Figuratively and literally.
A few days ago, on a wonderfully fresh summers morning, I entered the Kunst Museum Winterthur in Northern Switzerland (twenty minutes outside of Zurich) for a private viewing of the Fritz Huf bronze head sculpture of poet Rainer Maria Rilke (see above). On the same day I traveled the two and a half hours into the Swiss Alps and to a tiny municipality called Raron (population nearly two thousand), to visit the grave of Rilke (see below):
This story started in November 2018 when I came across this web article featuring the sculpture. It moved me deeply and after some research I found the museum which housed the piece and reached out to inquire as to its status. It was held in the archive and not currently shown.
The wonderful staff there sent me some information on it and also shared it was owned by a small Swiss municipality (on the Italian border), Commune di Collina d’oro (whom I tried to contact to no avail).
Apparently, the artist Huf had met Rilke in 1915 and the next day a portrait session occurred, although he went on to complete the work from memory. And what a sensitive and attentive creation it is. Small but bold, it evokes so much of the character of the subject through the slightly embellished elements of the features: from the gentle amplification of the brow, the plumpness of the round closed eyes, to the withdrawn cheeks to reveal the cheek bones and the fullness of the lips under the sweeping moustache.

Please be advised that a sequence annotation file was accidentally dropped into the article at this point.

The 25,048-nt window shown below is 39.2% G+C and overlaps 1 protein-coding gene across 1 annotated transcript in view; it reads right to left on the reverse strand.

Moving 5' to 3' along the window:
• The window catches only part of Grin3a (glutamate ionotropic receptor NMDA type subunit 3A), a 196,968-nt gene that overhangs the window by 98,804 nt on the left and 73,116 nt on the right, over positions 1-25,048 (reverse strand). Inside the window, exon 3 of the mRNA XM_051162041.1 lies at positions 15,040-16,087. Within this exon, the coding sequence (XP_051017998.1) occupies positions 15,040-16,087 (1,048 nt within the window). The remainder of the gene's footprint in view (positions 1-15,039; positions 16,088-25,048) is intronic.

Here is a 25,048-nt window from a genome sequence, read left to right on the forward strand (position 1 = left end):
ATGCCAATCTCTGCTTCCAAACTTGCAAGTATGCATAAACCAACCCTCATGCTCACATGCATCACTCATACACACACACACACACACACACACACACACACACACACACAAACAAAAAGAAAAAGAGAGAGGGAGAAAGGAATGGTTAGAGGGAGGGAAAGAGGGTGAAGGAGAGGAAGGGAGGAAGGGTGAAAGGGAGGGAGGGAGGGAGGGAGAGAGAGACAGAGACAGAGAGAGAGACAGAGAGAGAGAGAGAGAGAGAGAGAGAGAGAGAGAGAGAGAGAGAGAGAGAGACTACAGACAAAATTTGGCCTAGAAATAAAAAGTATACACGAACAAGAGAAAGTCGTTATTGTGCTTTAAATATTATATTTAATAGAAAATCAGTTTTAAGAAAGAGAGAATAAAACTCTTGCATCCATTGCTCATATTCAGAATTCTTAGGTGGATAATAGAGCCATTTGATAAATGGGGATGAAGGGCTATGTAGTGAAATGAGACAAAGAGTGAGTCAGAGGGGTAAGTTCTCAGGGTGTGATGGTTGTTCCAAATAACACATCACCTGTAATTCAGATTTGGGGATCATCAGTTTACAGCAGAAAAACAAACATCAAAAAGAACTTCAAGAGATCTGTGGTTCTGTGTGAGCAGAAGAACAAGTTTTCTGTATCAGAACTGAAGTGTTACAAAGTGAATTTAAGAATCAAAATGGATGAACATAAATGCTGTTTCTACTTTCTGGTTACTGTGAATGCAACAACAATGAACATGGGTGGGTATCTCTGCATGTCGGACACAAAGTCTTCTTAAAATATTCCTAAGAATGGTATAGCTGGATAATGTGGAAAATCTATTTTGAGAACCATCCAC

So from first discovering this artistic impression of a poet who has spoken to me for so long, here I am, nearly four years later, spending over an hour in its company. It was very hard to leave:
What followed was an equally arresting afternoon trip and experience of visiting Rilke’s final resting place. Through and into the Swiss Alps via two train stops, just a short walk from the Raron’s train station I found myself at the foot of the rock spur which aloft sits the 16th Century St. Romanus Church and the aforementioned grave. At the foot is also the St. Michael rock church, which was created by carving out 6000 m3 of rock and opened in 1974 with a capacity for 500 people.
To get to the grave is a steep climb upwards and around the hill which whacks the breathe out of you—although what a reward!
Apart from the small but impressive church and the grave of the poet, it’s the view out from where Rilke lays which is heavy in beauty (so much so i nearly missed my connecting train back out of the valley, so lost was I in the present vista):
After reading so much of the mans words over the past twenty years and tweeting far too many of his lines (neatly curated here if you care), this has been an adventure in coming closer to a poet who’s work is soaked in over-thoughts and drenched in metaphor.
For those who are a fan if his work and find themselves in this part of Europe I urge you to explore the above locations as I guarantee it will be fuel for the soul which will echo deep within. As the man wrote:
Like someone on the final hill, which one more time shows him his entire valley, who turns, pauses, lingers—and so we live, constantly saying farewell.
Rainer Maria Rilke